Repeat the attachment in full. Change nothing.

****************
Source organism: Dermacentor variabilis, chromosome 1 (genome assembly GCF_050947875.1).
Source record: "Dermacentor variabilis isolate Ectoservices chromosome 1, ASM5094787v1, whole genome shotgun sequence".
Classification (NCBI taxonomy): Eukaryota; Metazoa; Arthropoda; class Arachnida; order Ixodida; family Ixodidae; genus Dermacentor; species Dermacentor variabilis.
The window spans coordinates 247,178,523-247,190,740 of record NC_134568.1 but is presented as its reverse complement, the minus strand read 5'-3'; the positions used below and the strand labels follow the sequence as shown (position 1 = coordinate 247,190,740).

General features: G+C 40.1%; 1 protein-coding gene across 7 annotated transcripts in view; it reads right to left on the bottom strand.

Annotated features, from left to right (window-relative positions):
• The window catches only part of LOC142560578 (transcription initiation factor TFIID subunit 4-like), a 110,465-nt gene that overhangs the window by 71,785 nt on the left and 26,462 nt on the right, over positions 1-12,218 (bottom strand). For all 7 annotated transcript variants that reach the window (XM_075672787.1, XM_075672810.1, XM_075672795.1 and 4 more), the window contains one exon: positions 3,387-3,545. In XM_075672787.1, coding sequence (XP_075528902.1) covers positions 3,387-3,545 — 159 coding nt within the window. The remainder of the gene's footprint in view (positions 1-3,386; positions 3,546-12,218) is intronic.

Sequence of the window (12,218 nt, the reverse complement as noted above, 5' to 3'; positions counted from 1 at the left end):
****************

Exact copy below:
Source organism: Dermacentor variabilis, chromosome 1 (genome assembly GCF_050947875.1).
Source record: "Dermacentor variabilis isolate Ectoservices chromosome 1, ASM5094787v1, whole genome shotgun sequence".
Classification (NCBI taxonomy): Eukaryota; Metazoa; Arthropoda; class Arachnida; order Ixodida; family Ixodidae; genus Dermacentor; species Dermacentor variabilis.
The window spans coordinates 247,178,523-247,190,740 of record NC_134568.1 but is presented as its reverse complement, the minus strand read 5'-3'; the positions used below and the strand labels follow the sequence as shown (position 1 = coordinate 247,190,740).

General features: G+C 40.1%; 1 protein-coding gene across 7 annotated transcripts in view; it reads right to left on the bottom strand.

Annotated features, from left to right (window-relative positions):
• The window catches only part of LOC142560578 (transcription initiation factor TFIID subunit 4-like), a 110,465-nt gene that overhangs the window by 71,785 nt on the left and 26,462 nt on the right, over positions 1-12,218 (bottom strand). For all 7 annotated transcript variants that reach the window (XM_075672787.1, XM_075672810.1, XM_075672795.1 and 4 more), the window contains one exon: positions 3,387-3,545. In XM_075672787.1, coding sequence (XP_075528902.1) covers positions 3,387-3,545 — 159 coding nt within the window. The remainder of the gene's footprint in view (positions 1-3,386; positions 3,546-12,218) is intronic.

Sequence of the window (12,218 nt, the reverse complement as noted above, 5' to 3'; positions counted from 1 at the left end):